Excuse the silence, please, for I just moved. We moved, quite literally, across the street (the driveways even line up). Unfortunately, our landlord decided to move back into the place we were renting. Equally as unfortunate, basically none of the fruit trees I had been taking care of have ripe fruit, though all are totally loaded with fruit (funny, that, the landlord tried to accuse me of not taking care of her garden. I indicated that the fact that all of the fruit trees are so heavily laden with fruit that they are on the ground was evidence to the contrary.) I'm starting with a blank slate in the new place.
Oh, and I flew to the east coast for Alex/Lori's wedding in Dorset, Vermont. Beautiful ceremony, awesome place.
To say I have been busy the last few weeks would be a gross understatement....
In any case, we decided to ditch ComCast cable as the picture quality sucked and they had a habit of screwing with the scheduling regularly. Though, to their credit, the customer service has always been good. In particular, when I asked them for a new cable box that integrated the A/B cable into one, they said "Oh, do you have a TiVo? You do! Here... this box is designed for integration with TiVo. No extra charge."!
Instead, we picked up a DirectTV receiver with integrated TiVo from Rapid Satellite. Grand total for the equipment and installation was $20 and that was only because I upgraded the antenna in hopes that I can someday justify & afford an HDTV capable receiver w/TiVo built in.
The picture quality is significantly better than cable. Both for realtime and for recorded content. This isn't surprising given that the TiVo basically grabs the MPEG-2 stream straight from the satellite and, therefore, does not have to do compression locally (while also taking advantage of the fact that the compression engines used by the satellite companies are a boatload better than anything available to consumers at a reasonable price that is capable of realtime compression).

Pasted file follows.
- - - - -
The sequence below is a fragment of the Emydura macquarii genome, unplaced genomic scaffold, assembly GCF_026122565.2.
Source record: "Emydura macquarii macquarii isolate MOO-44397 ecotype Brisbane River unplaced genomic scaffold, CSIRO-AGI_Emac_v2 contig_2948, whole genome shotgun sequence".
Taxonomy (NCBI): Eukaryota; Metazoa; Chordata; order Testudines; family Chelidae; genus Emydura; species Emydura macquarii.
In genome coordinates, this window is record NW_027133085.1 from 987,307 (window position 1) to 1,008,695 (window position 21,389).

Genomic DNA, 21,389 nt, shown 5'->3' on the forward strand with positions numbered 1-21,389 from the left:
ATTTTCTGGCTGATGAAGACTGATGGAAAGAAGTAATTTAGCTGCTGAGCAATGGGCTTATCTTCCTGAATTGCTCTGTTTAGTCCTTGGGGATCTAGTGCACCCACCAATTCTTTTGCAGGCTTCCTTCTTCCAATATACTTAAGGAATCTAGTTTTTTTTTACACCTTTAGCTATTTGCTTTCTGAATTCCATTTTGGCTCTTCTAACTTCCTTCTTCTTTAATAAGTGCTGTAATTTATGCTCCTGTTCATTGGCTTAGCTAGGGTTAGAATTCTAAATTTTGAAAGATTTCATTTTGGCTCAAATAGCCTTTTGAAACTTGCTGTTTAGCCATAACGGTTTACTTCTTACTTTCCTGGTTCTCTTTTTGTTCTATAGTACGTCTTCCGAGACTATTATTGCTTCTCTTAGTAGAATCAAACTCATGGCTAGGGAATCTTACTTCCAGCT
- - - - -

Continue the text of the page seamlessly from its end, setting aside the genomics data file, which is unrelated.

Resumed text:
All in all, a vast upgrade over cable.
There are a number of features with TiVo via DirecTV that you don't get with a stadalone unit. Beyond better picture quality, it can record two channels simultaneously and pay-per-view content is cached on the hard drive (and you can place PPV orders via the DTV web site) as a part of the purchase process. It is also really fast at navigating between channels since the "tuner(s)" are integrated.
The one downside is that the TiVo implementation integrated into the Hughes unit we received does not give quite as refined a user experience as a standalone TiVo box. Not that I can complain too much given that it was effectively free, but that has never stopped me before.
First, the bloody USB ports on the back are there for decorative purposes only. They are turned off. No idea why. So, no Home Media Option, no guide info over Broadband, and I had to figure out how to get a phone line to the unit. Stupid, stupid, stupid.
Then again, the lack of USB may be because the unit is running what appears to be a modified version of the TiVO OS. I believe it is a whole revision number behind standalone units. In any case, it is missing some nice refinements that will take a bit to get used to.